Publication date: October, 1990
Plotting: Ryan Brown and Dean Clarrain (Steve Murphy)
Script: Dean Clarrain
Pencils: Ken Mitchroney
Inks: Dan Berger
Colors: Barry Grossman
Letters: Gary Fields
Edits: Scott Fulop
Manager: Victor Gorelick
Clean-ups: Buz McKim
Cover: Ken Mitchroney, Ryan Brown and Steve Lavigne
“The Howling of Distant Shadows”
With their new friend, Jagwar, as their guide, the TMNT and April raft down the Amazon in search of civilization. Spending several nights and days living off the land, they eventually come across a group of natives known as the Coipacu. With Jagwar acting as translator, he tells them that their elder, Paleocha, wishes them to be guests at a feast.
The Turtles and co. follow Paleocha into the heart of the rainforest, where lies a gorgeous plateau untouched by modern man. They enter a tepui at the base of the plateau and when they come out the other end, they find themselves in a land that time forgot: a “Lost World” populated by dinosaurs.
As the Turtles enjoy their dinner, Paleocha tells them of a strange creature that recently appeared. A jet-black wolf-man gifted with incredible speed; it seems to be mostly friendly, only stopping by to eat the food that they leave for it. As soon as they hear the story, the Turtles get a brief glimpse of the creature as it speeds in, grabs its meal and vanishes in a blur.
As the night wanes on, Paleocha finally reveals the true reason why she invited them to the feast. Apparently, a group of miners showed up at the outskirts of the rainforest, taking several of the villagers as slaves to labor in the mines. The Turtles agree to help Paleocha save her fellow villagers, though Raph is a little reluctant at first (what a dick).
The Turtles, April and Jagwar sneak into the mining grounds and take the guards by surprise. After a short brawl they appear to have everything sewn up…until a guard comes to and puts a gun to Jagwar’s head. Jagwar’s days look numbered, but then the strange wolf-thing they glimpsed earlier streaks by, taking out the guard and saving Jagwar’s life. As Jagwar thanks the wolf-man for the rescue, Don laments over his bo, which he accidentally broke while braining a guard.
Elsewhere, a mysterious figured called “The Kid” watches the TMNT’s latest hijinks and reports back to his boss, Mr. Null. Null expresses his dissatisfaction with his mining operation being ruined and orders the Kid to keep constant tabs on the mutant animals.
Back at the Coipacu village, Paleocha offers a token of thanks to Don: a new staff which is supposedly as old as the tepui-itself. The Turtles question their new friend, the wolf-creature, who says his name is “Dreadmon” and that he has a hankering for some more of that monkey bladder pate that the villagers have been leaving him. As hungry as Dreadmon, Mike requests a portion of his own.
*This story is continued from TMNT Adventures #14. This story continues in TMNT Adventures #16.
*Dreadmon's origin will be revealed in Mighty Mutanimals (miniseries) #2.
*Donatello will stumble upon another "lost world" populated by dinosaurs in Donatello and Leatherhead #2.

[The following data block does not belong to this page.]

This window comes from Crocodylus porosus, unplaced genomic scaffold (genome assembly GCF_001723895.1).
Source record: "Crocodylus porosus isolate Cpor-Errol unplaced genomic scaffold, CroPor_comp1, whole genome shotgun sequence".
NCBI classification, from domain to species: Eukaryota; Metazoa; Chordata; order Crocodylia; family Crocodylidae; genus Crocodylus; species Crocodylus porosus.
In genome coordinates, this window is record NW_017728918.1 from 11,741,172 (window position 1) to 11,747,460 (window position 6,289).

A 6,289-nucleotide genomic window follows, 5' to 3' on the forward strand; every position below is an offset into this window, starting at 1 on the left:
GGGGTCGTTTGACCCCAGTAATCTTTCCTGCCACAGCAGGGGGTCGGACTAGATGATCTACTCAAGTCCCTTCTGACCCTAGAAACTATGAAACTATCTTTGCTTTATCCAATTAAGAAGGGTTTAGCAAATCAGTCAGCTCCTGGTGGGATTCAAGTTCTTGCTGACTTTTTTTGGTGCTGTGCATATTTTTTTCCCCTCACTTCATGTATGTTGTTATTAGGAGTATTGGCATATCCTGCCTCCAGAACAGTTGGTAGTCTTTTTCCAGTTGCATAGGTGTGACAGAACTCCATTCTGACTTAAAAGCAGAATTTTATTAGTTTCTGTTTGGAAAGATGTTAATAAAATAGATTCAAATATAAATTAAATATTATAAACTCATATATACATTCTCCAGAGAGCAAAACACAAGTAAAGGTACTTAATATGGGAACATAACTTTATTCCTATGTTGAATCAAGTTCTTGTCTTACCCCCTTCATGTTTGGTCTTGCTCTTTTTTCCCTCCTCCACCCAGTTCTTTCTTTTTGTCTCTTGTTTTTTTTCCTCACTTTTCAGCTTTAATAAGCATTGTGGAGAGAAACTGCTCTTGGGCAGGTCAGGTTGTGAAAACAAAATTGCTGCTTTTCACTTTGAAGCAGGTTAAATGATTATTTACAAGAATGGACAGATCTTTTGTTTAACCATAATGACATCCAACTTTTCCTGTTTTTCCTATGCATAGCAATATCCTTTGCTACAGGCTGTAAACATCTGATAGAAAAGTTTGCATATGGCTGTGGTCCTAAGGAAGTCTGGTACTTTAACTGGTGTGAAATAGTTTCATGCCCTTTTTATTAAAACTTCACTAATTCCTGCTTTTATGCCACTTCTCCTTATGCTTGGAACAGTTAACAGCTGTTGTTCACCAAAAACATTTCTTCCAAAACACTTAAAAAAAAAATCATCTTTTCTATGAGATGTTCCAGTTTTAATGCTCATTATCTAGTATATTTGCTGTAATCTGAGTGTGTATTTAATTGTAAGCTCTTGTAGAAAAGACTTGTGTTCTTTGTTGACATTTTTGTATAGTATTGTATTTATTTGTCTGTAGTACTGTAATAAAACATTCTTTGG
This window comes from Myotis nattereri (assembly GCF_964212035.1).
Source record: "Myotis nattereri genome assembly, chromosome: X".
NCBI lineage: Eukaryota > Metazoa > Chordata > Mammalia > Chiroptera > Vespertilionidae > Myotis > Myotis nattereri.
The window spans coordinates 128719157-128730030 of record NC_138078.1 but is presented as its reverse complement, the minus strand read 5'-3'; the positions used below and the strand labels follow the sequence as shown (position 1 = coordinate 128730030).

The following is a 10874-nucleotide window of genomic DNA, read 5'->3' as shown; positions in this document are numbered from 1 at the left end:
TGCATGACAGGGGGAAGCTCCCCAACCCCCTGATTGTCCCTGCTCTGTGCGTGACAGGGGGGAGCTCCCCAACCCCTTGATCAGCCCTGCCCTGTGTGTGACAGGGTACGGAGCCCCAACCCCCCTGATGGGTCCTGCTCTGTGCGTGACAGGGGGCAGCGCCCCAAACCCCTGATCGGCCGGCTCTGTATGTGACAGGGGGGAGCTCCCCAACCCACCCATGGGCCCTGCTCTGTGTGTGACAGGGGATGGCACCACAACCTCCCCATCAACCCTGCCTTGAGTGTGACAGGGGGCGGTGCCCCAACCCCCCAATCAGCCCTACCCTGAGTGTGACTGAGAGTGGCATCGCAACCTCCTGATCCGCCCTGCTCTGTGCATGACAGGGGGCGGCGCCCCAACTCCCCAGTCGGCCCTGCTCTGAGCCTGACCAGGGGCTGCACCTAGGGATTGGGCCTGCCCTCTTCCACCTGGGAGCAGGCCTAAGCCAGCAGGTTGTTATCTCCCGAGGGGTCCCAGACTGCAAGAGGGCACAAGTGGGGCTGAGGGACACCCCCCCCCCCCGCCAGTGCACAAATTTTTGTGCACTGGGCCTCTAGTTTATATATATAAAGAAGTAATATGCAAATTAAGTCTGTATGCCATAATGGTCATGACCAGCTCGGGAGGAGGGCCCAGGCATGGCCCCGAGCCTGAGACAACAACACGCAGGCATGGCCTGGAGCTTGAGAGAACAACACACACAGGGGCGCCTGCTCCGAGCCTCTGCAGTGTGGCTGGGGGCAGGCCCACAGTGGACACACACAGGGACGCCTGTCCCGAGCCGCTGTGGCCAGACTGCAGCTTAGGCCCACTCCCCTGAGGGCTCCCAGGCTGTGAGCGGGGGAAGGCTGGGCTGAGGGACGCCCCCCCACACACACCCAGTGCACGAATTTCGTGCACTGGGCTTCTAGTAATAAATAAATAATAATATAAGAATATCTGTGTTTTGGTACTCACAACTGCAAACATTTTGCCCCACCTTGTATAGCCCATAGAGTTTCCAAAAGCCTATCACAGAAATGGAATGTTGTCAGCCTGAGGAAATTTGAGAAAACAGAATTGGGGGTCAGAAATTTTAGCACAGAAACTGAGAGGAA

*Elements of this story were recycled for the comic in TMNT Magazine (Welsh) #6.
*This issue will be reprinted in the UK by Fleetway in TMHT Adventures #24.
The South American tour arc marches on, this time introducing us to another fan-favorite anthropomorphic animal: Dreadmon. Like Jagwar, Dreadmon never received a toy in the Playmates toyline, much to the fury of many a fan (my Mighty Mutanimals line-up remains incomplete to this very day). Also like Jagwar, Dreadmon appears out of the blue without any origin being offered for his existence. Outside of Jagwar and Dreadmon, pretty much all of the TMNT’s mutant buddies had their full origins revealed in their first appearances. It always seemed to me that these new characters had their depth fall victim as a casualty to the mandatory “public service announcement” nature of the story arc.
I suppose Clarrain (Murphy) couldn’t manage to fit in a new character, their origin and an in-your-face sermon about the evils of corporate gain into a single issue.
To go off on a rant, I always found TMNT Adventure’s crusade against corporations and pollution to be a wee bit hypocritical. The Turtles were a multinational success thanks in large part to corporations like Playmates and Fred Wolf. Their anti-corporate message wouldn’t have even reached the masses had corporate businesses not put the TMNT into the public eye. And in regards to pollution, you should have seen the amount of Turtles crap that was pumped out of Chinese sweatshops in the 80s and 90s. Oceans of plastic toys that’ll never biodegrade and are only destined to be thrown away by kids when they outgrow them are but the tip of the iceberg. And yeah, the kids working in those Chinese toy factories probably got paid 10 cents an hour at best, and that’s as good as slave labor.
Don’t get me wrong: littering and burning down forests is bad and I suppose it’s a good thing that TMNT Adventures went out of their way to get that message to kids. But I can’t be the only one to see the hypocrisy in it all, right?
Grade: D+ (as in “Don’t enslave people and force them to work for you…unless they’re manufacturing merchandise for your toyline. Then it’s totally cool”.)